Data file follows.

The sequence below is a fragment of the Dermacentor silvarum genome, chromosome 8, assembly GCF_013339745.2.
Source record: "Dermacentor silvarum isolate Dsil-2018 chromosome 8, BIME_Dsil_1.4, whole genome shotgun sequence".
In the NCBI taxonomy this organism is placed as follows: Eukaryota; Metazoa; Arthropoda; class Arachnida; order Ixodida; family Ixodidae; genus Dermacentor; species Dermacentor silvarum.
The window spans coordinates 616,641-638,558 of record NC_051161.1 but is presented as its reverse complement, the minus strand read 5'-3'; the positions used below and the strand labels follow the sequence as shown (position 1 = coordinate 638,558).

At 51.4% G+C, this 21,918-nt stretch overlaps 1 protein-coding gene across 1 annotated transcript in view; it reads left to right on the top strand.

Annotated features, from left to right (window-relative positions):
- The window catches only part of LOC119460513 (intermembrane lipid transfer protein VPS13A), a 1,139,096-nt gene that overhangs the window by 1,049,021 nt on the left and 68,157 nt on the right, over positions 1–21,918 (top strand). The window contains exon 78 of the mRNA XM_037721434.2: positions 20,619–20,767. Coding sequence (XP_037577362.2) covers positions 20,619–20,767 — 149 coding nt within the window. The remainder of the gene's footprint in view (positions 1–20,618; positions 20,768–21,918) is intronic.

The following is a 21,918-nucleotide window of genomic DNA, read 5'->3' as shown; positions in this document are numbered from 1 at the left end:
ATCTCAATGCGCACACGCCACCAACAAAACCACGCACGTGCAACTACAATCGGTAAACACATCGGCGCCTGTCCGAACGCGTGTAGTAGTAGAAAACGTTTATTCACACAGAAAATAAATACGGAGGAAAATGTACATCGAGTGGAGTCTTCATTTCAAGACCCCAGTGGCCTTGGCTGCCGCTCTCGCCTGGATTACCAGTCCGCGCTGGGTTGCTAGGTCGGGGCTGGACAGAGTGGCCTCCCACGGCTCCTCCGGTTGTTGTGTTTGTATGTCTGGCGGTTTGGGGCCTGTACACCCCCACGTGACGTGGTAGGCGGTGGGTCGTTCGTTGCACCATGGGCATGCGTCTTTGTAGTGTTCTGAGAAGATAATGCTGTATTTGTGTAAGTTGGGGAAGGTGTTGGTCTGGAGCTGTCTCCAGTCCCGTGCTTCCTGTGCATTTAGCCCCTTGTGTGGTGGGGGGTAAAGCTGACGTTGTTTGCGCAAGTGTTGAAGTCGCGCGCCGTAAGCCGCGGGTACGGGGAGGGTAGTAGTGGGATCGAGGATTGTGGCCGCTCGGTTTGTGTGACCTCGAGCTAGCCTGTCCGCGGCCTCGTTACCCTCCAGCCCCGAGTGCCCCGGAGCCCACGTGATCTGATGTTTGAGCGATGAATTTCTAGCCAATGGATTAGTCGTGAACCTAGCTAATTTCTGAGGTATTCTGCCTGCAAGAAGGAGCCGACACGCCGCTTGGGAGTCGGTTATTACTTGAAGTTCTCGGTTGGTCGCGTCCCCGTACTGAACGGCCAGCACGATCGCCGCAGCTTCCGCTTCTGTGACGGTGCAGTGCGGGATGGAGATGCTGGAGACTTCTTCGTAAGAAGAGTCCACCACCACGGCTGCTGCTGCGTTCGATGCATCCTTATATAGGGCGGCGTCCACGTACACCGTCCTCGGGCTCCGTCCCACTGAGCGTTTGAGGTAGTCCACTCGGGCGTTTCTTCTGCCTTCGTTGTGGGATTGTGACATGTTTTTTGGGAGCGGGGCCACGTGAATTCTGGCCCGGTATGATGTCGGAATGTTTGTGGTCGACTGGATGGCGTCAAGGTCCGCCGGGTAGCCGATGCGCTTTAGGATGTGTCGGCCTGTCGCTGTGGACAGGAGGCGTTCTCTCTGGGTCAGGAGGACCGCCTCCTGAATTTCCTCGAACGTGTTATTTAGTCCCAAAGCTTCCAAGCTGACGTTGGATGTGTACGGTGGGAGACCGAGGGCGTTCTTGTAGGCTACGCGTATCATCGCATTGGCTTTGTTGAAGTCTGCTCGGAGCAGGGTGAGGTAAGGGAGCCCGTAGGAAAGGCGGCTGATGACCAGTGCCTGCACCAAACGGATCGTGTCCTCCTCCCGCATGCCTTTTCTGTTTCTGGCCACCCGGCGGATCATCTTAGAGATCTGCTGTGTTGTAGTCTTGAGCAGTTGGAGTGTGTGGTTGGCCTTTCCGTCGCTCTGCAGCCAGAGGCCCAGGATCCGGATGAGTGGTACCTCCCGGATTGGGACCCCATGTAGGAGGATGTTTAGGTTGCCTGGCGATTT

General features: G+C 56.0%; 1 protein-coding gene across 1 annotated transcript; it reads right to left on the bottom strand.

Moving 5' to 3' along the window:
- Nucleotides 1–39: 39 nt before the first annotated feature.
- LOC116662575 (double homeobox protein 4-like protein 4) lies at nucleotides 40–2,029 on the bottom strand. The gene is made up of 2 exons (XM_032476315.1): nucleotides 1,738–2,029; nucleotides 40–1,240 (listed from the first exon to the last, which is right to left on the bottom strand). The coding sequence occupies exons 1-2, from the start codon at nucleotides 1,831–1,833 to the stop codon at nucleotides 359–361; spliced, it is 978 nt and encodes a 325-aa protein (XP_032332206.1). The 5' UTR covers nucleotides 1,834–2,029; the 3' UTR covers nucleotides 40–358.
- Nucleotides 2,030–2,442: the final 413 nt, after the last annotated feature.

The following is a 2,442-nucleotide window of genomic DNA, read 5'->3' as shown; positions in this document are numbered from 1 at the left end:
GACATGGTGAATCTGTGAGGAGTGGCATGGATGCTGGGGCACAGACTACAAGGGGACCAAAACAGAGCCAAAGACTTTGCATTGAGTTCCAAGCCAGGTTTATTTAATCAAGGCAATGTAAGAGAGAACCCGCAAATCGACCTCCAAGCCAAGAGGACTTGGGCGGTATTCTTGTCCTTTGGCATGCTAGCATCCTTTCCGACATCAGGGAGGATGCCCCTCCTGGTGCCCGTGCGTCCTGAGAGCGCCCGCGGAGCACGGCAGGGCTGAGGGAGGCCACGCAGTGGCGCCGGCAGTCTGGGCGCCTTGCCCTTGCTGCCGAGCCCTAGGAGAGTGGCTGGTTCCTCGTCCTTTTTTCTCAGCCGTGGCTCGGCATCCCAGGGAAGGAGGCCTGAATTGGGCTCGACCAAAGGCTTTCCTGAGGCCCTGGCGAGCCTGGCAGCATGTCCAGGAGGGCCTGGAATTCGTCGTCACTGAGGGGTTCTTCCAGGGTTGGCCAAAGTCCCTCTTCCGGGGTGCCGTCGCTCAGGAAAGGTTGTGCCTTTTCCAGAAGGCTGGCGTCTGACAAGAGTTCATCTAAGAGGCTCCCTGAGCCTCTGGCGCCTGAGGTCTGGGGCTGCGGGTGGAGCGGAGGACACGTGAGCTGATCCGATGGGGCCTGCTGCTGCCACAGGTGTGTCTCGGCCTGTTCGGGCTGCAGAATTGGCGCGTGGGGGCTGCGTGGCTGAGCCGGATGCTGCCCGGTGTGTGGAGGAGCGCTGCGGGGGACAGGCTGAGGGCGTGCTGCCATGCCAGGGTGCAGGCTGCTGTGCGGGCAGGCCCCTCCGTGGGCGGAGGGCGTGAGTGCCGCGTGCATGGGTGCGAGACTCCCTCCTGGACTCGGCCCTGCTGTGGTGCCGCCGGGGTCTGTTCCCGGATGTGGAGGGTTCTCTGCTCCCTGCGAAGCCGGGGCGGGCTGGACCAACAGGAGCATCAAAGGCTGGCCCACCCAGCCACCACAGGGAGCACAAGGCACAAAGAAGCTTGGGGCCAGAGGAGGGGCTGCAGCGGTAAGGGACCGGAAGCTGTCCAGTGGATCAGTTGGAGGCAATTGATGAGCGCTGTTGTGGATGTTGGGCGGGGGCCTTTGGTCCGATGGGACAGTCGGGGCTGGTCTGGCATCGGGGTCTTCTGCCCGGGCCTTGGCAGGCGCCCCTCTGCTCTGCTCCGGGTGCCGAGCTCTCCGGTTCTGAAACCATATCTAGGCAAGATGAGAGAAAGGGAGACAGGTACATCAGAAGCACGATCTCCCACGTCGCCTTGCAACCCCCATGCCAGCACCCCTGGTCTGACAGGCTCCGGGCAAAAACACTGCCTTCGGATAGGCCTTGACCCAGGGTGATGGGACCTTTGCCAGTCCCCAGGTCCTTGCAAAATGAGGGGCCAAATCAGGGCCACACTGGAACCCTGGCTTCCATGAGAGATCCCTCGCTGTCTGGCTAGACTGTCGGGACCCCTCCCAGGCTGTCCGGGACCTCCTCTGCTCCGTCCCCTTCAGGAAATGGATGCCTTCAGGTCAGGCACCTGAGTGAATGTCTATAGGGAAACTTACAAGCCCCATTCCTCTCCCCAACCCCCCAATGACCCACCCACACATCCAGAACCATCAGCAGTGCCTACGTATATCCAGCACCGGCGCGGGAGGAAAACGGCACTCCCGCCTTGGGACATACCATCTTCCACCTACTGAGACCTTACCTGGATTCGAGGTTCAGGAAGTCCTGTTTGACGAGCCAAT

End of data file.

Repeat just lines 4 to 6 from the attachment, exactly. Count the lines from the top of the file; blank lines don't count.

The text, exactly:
The window spans coordinates 616,641-638,558 of record NC_051161.1 but is presented as its reverse complement, the minus strand read 5'-3'; the positions used below and the strand labels follow the sequence as shown (position 1 = coordinate 638,558).

At 51.4% G+C, this 21,918-nt stretch overlaps 1 protein-coding gene across 1 annotated transcript in view; it reads left to right on the top strand.

Annotated features, from left to right (window-relative positions):